The Court grants Mr. Kashkashian leave to proceed in forma pauperis because it appears that he is incapable of paying the fees to commence this civil action.[3] Accordingly, 28 U.S.C. § l9l5(e)(2)(B)(ii) applies, which requires the Court to dismiss the Complaint if it fails to state a claim. Whether a complaint fails to state a claim under § l9l5(e)(2)(B)(ii) is governed by the same standard applicable to motions to dismiss under Federal Rule of Civil Procedure 12(b)(6), see Tourscher v. McCullough, 184 F.3d 236, 240 (3d Cir. 1999), which requires the Court to determine whether the complaint contains "sufficient factual matter, accepted as true, to state a claim to relief that is plausible on its face." Ashcroft v. Iqbal, 556 U.S. 662, 678 (2009) (quotations omitted). Conclusory allegations do not suffice. Id. As Mr. Kashkashian is proceeding pro se, the Court construes his allegations liberally. Higgs v. Att'y Gen., 655 F.3d 333, 339 (3d Cir. 2011).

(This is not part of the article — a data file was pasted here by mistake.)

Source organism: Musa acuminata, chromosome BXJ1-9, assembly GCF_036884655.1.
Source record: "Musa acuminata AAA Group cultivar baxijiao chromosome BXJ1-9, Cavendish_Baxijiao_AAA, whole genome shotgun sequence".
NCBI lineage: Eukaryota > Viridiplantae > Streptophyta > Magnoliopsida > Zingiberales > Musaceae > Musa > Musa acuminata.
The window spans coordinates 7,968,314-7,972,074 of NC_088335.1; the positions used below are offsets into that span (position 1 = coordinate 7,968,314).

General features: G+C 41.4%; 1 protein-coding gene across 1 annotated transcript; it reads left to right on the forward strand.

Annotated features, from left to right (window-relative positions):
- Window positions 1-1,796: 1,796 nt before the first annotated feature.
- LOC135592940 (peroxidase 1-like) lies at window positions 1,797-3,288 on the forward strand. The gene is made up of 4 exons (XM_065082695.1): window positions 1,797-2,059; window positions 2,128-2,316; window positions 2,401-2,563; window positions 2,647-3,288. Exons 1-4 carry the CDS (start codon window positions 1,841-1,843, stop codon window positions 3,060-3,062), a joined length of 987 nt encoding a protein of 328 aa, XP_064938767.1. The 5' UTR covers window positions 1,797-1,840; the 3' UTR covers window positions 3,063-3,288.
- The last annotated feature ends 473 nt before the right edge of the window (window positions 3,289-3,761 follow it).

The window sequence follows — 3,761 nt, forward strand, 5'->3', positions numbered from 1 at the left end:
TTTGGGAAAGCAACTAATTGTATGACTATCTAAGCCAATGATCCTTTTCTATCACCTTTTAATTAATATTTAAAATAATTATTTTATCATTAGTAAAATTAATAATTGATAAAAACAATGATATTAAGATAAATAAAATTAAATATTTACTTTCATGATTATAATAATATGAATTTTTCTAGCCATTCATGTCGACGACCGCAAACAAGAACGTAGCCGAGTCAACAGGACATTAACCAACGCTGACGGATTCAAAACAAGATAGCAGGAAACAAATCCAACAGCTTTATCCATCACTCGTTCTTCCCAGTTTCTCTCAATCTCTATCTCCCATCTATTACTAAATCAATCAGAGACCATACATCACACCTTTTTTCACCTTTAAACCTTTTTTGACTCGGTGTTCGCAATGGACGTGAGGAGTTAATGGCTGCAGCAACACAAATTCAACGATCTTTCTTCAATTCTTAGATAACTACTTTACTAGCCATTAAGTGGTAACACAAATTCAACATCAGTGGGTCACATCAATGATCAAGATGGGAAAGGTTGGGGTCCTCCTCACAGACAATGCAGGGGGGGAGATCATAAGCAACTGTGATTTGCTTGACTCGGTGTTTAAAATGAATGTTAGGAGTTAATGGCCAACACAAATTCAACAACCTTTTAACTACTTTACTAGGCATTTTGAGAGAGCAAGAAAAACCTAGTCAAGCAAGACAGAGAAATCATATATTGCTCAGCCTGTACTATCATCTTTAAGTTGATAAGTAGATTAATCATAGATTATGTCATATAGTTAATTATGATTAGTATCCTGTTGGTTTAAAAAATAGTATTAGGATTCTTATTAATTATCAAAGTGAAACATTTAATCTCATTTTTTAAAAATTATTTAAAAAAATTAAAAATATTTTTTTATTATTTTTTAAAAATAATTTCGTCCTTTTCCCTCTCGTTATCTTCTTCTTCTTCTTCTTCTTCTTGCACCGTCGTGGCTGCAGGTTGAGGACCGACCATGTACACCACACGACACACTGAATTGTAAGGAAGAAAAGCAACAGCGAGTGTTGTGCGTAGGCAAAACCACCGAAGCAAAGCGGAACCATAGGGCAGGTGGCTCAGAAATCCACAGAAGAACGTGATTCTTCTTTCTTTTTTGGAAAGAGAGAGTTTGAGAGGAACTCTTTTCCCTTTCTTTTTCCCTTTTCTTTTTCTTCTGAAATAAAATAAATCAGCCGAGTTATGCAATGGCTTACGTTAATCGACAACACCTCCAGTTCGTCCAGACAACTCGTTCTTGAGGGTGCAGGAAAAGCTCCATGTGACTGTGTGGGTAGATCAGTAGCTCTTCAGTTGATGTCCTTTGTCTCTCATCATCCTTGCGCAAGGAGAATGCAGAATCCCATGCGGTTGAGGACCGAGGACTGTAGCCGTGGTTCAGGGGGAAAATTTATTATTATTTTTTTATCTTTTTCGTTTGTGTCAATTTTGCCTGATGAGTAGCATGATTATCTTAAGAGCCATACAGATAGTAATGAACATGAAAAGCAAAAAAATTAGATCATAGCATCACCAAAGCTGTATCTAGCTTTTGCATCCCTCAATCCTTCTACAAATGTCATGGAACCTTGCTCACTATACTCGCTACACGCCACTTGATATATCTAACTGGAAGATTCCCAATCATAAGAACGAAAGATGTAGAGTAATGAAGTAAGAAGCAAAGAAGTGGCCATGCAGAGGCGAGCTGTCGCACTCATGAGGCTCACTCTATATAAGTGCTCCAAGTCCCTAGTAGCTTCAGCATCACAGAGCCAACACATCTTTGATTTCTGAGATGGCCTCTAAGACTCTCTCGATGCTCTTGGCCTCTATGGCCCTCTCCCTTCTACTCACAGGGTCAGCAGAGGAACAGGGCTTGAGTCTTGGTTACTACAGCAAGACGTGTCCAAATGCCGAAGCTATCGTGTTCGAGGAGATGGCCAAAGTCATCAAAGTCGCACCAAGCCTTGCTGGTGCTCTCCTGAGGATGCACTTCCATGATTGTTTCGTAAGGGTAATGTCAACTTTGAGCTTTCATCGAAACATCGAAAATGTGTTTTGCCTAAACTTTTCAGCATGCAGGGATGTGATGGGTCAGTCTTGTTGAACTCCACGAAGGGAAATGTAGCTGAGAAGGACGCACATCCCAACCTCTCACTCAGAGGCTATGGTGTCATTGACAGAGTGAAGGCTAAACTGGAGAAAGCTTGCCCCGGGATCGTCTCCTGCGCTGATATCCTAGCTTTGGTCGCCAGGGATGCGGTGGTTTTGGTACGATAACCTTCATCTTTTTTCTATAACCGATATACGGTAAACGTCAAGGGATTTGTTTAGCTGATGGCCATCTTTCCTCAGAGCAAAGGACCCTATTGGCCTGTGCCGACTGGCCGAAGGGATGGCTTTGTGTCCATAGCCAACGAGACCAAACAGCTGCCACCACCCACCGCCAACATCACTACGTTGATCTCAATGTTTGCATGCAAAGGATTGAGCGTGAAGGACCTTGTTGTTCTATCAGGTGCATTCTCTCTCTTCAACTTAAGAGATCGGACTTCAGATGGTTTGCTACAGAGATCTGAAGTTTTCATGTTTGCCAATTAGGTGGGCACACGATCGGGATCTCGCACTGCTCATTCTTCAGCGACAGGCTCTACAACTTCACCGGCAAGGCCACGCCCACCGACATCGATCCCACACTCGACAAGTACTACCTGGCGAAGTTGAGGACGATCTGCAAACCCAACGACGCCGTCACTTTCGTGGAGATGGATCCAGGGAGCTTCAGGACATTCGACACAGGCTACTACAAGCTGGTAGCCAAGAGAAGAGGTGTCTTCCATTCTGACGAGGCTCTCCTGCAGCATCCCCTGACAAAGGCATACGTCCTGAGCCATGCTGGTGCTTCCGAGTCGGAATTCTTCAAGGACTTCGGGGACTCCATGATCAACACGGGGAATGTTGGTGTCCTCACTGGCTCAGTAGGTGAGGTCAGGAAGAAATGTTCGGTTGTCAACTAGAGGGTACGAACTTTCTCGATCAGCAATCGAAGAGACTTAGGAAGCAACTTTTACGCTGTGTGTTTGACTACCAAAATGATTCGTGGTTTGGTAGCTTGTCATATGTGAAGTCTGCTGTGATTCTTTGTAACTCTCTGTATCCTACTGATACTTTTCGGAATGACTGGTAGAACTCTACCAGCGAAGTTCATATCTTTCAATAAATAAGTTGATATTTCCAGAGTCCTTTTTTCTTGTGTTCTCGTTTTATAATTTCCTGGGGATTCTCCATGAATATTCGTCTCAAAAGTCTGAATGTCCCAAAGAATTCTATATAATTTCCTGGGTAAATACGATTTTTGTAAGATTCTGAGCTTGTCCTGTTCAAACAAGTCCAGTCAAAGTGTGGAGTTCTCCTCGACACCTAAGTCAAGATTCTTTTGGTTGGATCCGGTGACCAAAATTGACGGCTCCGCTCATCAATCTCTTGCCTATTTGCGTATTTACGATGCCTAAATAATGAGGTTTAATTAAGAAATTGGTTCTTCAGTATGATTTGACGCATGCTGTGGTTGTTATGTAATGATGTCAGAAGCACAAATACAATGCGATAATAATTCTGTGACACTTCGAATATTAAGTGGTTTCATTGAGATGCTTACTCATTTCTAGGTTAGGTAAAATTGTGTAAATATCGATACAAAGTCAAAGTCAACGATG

"To state a claim under § 1983, a plaintiff must allege the violation of a right secured by the Constitution and laws of the United States, and must show that the alleged deprivation was committed by a person acting under color of state law." West v. Atkins, 487 U.S. 42, 48 (1988). The Eighth Amendment governs claims brought by convicted inmates challenging their conditions of confinement, while the Due Process Clause of the Fourteenth Amendment governs claims brought by pretrial detainees. Hubbard v. Taylor, 399 F.3d 150, 166 (3d Cir. 2005). As it appears that Mr. Kashkashian is a pretrial detainee, the Court will analyze his claim under the Fourteenth Amendment.